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Agriculture can contribute to the UN’s sustainable development goals

UN’s 17 global sustainable development goals will play a significant role in agriculture in Denmark and the rest of the world in many ways – including the direction for research and development in agriculture, climate, environment and food.

2018.01.10 | Janne Hansen

Global and committing collaboration is necessary for solving the UN's sustainable development goals. Photo: Colourbox

- In a world where the media paint a picture of war, refugee crises and environmental and climate disasters, it is helpful to point out that there is actually justified hope for a better world. The United Nations has set 17 global sustainable development goals that also require Danish action, including from Danish agriculture, says Professor Jørgen E. Olesen from the Department of Agroecology at Aarhus University.  

On a global level, some of the major goals are to eradicate poverty and hunger and to ensure health, education and proper working conditions for all irrespective of sex or background. The goals also aim at reducing inequality in society, providing access to clean energy, fighting climate changes and pollution, and ensuring biodiversity.    

- These goals are to a great extent interdependent and therefore one of the goals for sustainable development is to create partnerships for the goals. The goals can only be reached through global collaboration. The latest tendencies towards a greater focus on national interests are worrying.

The goals for a better world can only be reached if we commit ourselves to working together and place demands on each other, says Jørgen E. Olesen.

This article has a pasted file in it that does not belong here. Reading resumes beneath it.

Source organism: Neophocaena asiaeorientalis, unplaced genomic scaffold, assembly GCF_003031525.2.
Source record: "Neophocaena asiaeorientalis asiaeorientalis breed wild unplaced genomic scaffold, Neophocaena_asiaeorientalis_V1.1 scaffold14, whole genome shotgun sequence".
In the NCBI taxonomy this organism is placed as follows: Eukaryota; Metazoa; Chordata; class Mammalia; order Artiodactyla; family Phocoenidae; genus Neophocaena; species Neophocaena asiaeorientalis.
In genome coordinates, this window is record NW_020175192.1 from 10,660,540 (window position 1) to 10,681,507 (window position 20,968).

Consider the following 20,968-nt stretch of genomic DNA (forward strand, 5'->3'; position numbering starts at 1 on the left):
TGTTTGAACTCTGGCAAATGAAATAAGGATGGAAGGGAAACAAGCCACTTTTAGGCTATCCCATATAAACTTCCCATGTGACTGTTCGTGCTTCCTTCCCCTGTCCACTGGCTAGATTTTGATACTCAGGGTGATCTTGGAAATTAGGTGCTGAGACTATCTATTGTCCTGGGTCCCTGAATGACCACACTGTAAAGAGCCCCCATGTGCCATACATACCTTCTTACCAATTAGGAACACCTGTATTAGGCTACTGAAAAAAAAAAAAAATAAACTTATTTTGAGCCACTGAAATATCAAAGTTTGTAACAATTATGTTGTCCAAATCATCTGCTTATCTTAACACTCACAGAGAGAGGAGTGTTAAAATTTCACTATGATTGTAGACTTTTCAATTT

Resources must be used in a better way

Technological developments have increased food production to a level where no one today needs to go hungry due to lack of food. Medical science has solved most problems regarding infectious diseases and is well on its way in many other areas. At the same time, popular education and general economic growth have helped reduce birth rates in many countries.   

However, not all problems have been solved. There is no food security for the world’s population as a whole, and sustainable production methods are not always used to supply the food. There are still about 800 million people who do not receive sufficient nutrition, primarily due to poverty and insufficient distribution. Add to this an expected population growth by 2050 of two billion people. 

- In addition, there are groups of people in both developed and developing countries who consume too much or wrong food. At the same time, enormous amounts of food are wasted.  Much of modern agriculture has a too intensive or improper resource use. This leads to depletion of soil and water resources and, in many cases, pollution of the surrounding environment. We must therefore reevaluate how food is produced, distributed and consumed, says Jørgen E. Olesen and continues: 

- Future solutions for avoiding hunger or malnutrition must take a starting point in the many different living conditions there are around the world. It must be a prerequisite that we produce sufficient food with a nutritionally right composition, and that it is produced in a responsible way with regard to the climate and environment. If the global community succeeds with its goals for sustainable development, then the future actually looks much brighter.   

You can view the UN's goals for sustainable development here

For more information please contact: Section Manager, Professor Jørgen E. Olesen, Department of Agroecology, email: jeo@agro.au.dk, telephone: +45 8715 7778, mobile: +45 4082 1659

Climate-Smart Agri-Food Systems is one of the research areas in which the Department of Agroecology is particularly strong and from which results are delivered in line with national and global societal challenges and goals.




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